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Xxaxx's Xperimints #8
Regular Expressions
Playing with PERL

Let's play around with regular expressions shall we?

In Perl you can use regular expressions and the substitution function to transform a string:

$somestring =~ s/old/new/g;

$somestring -- is the string to be acted upon. A string is a bunch of character "strung" together likes beads on a "string". Hence the name. The sentence is "string" made up of individual letters "characters".

=~ -- a strange function which translate into something like "let the expression on the left be modified by the equation on the right and become that transformed thing". Obviously that is quite a mouthful so those crazy unix type dude use "=~".

s -- The s operator searches the string passed to it for items matching the regular expression defined by old and then replaces all instances with new.

old -- the regular expression that "s" looks for.

new -- the stuff to substitute wherever "old" was found.

g -- an option flag telling "s" to do the operation on the whole string.

; -- the infamous semi-colon that we still forget sometimes.

So let's try this:

$string = ("");

$string =~ s///g;

Warning: If you leave any trailing spaces on your "old" expressions they will not work.
"[0-9] " will not work. But "[0-9]" will work. So don't leave spaces around.

We'd like to thank the good folks at UserActive.Com.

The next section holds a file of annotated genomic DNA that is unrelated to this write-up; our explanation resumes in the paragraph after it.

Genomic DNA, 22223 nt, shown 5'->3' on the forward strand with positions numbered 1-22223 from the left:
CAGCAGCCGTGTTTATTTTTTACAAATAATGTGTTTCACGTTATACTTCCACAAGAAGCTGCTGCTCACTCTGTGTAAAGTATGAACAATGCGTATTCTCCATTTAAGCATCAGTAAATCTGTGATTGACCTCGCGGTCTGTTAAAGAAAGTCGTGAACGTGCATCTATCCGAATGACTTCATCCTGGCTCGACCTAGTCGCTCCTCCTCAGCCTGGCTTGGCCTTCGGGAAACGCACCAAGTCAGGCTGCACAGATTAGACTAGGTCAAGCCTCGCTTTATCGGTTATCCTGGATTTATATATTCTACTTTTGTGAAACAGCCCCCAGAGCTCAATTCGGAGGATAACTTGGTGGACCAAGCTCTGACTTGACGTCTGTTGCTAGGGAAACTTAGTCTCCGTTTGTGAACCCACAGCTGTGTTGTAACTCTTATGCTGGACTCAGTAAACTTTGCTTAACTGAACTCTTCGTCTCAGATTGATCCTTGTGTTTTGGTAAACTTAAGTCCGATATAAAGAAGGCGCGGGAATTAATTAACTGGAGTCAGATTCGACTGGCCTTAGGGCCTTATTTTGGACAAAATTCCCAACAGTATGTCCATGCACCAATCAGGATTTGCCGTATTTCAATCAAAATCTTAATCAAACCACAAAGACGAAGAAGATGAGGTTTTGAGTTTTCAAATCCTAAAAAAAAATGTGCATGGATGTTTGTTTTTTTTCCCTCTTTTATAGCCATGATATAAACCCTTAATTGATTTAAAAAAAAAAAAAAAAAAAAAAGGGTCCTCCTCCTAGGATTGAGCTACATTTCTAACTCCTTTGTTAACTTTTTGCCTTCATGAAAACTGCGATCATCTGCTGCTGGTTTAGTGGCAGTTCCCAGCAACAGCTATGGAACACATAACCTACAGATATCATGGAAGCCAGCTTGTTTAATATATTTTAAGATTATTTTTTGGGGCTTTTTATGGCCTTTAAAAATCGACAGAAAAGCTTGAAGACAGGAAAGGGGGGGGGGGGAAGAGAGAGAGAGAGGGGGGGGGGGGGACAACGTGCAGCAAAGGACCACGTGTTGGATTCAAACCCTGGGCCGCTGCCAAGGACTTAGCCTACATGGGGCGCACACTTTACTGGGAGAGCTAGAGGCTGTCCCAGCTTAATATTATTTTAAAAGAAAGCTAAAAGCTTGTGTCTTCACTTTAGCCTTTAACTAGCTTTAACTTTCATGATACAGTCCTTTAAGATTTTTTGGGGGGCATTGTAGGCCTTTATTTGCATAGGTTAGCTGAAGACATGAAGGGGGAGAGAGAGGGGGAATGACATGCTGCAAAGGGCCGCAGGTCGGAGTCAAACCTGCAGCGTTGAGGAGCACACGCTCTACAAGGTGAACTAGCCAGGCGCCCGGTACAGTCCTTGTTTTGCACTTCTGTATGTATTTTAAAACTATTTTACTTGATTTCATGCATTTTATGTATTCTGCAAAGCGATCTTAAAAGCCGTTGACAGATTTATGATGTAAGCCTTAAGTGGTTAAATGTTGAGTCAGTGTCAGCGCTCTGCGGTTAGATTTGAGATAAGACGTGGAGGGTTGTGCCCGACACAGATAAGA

Their great tutorials have helped in many areas.

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We have included in the text below many of the hints that will show up (one at a time) while you are trying your hand at regular expressions. Every time you try and expression a different (random) clue will be printed. Here you can read all the clues.

Try [aeiou].
See what that does:

Look for a combination of letters like "poop" rather than just a single character.

If you want to capture CAPITAL letter too you can try [aeiouAEIOU].

What if you want to add the "new" where the "old" was found rather than replace it?

To make that work you need to remember the "old" so that it can be stuffed back in along with the "new".

There is a very specific way of doing that. It's like a magic incantation. Meaning just do it until it makes sense.

Here's the deal: put "(" and ")" around the "old" as in ([aeiou]) then use $1 along with the "new".

For example you can try:

$somestringg =~ s/([aeiou])/X$1/g;

As given in a different clue [aeiouAEIOU] will matche any lower or Upper case vowel.

Now here is a tricky bit (those PERL folks are really sneaky some times). If you want to match everything except the vowels you can use the expression [^aeiouAEIOU]. This will match all the vowels NOT.

It's the fault of that ^ thingy. It means take whatever is mentioned next and do the opposite. Tricky huh?

To save typing you can do stuff like [0-9] to match any single digit from 0 to 9.

Or, once again to be tricky you could try [^0-9] to match any non single digit. It's that tricky "^" NOT thing again.

How about trying [a-z] or [a-zA-Z]?

You will find that these will match any lowercase letter in the first case and matches any lower OR upper case letter in the second case.

If you want to match any digit or letter you can do [a-zA-Z0-9].

And, of course, [^a-zA-Z0-9] will match anything except digits and letters.

But don't take our word for it. TRY IT!

To make stuff even trickier (and easier on the typing) PERL has some pre-defined character classes:

\d -- is equivalent to [0-9]

\w -- is equivalent to [a-zA-Z0-9]

\s -- matches any space character.

Now one might (if they were being excessively logical) think that ^\d would be NOT any digits. That would be wrong. Check out the following:

\D -- matches non digits (i.e. digits-NOT!)

\W -- stuff other than letters & digits (i.e. letters and digits-NOT!)

\S -- anything other than spaces (i.e. spaces-NOT!)